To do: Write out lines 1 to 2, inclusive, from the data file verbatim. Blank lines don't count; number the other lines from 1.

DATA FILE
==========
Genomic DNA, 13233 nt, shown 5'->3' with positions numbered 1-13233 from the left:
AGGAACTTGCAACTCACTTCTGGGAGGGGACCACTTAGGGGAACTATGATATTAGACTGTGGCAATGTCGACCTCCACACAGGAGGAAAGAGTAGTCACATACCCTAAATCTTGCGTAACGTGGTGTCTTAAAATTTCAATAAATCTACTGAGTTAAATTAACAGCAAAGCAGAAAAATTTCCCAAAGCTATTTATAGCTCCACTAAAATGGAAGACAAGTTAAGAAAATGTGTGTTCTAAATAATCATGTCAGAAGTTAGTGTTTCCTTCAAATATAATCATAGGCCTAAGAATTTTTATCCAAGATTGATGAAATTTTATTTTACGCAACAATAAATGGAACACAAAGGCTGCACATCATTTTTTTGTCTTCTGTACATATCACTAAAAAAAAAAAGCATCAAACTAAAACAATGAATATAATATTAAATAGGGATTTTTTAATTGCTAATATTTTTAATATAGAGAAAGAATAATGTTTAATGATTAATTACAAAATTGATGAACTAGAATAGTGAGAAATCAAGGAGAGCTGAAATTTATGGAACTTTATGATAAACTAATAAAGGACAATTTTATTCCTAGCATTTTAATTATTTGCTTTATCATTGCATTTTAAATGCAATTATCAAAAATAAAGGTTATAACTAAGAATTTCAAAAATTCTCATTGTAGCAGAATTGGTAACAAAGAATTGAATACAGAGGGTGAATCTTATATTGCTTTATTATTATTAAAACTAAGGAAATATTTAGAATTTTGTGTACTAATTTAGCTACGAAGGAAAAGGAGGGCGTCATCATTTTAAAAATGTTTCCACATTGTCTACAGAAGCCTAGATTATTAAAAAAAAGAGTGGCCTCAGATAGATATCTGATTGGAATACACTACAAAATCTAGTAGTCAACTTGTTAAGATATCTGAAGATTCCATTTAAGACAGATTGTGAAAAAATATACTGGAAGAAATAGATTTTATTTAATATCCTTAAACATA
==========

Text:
Genomic DNA, 13233 nt, shown 5'->3' with positions numbered 1-13233 from the left:
AGGAACTTGCAACTCACTTCTGGGAGGGGACCACTTAGGGGAACTATGATATTAGACTGTGGCAATGTCGACCTCCACACAGGAGGAAAGAGTAGTCACATACCCTAAATCTTGCGTAACGTGGTGTCTTAAAATTTCAATAAATCTACTGAGTTAAATTAACAGCAAAGCAGAAAAATTTCCCAAAGCTATTTATAGCTCCACTAAAATGGAAGACAAGTTAAGAAAATGTGTGTTCTAAATAATCATGTCAGAAGTTAGTGTTTCCTTCAAATATAATCATAGGCCTAAGAATTTTTATCCAAGATTGATGAAATTTTATTTTACGCAACAATAAATGGAACACAAAGGCTGCACATCATTTTTTTGTCTTCTGTACATATCACTAAAAAAAAAAAGCATCAAACTAAAACAATGAATATAATATTAAATAGGGATTTTTTAATTGCTAATATTTTTAATATAGAGAAAGAATAATGTTTAATGATTAATTACAAAATTGATGAACTAGAATAGTGAGAAATCAAGGAGAGCTGAAATTTATGGAACTTTATGATAAACTAATAAAGGACAATTTTATTCCTAGCATTTTAATTATTTGCTTTATCATTGCATTTTAAATGCAATTATCAAAAATAAAGGTTATAACTAAGAATTTCAAAAATTCTCATTGTAGCAGAATTGGTAACAAAGAATTGAATACAGAGGGTGAATCTTATATTGCTTTATTATTATTAAAACTAAGGAAATATTTAGAATTTTGTGTACTAATTTAGCTACGAAGGAAAAGGAGGGCGTCATCATTTTAAAAATGTTTCCACATTGTCTACAGAAGCCTAGATTATTAAAAAAAAGAGTGGCCTCAGATAGATATCTGATTGGAATACACTACAAAATCTAGTAGTCAACTTGTTAAGATATCTGAAGATTCCATTTAAGACAGATTGTGAAAAAATATACTGGAAGAAATAGATTTTATTTAATATCCTTAAACATA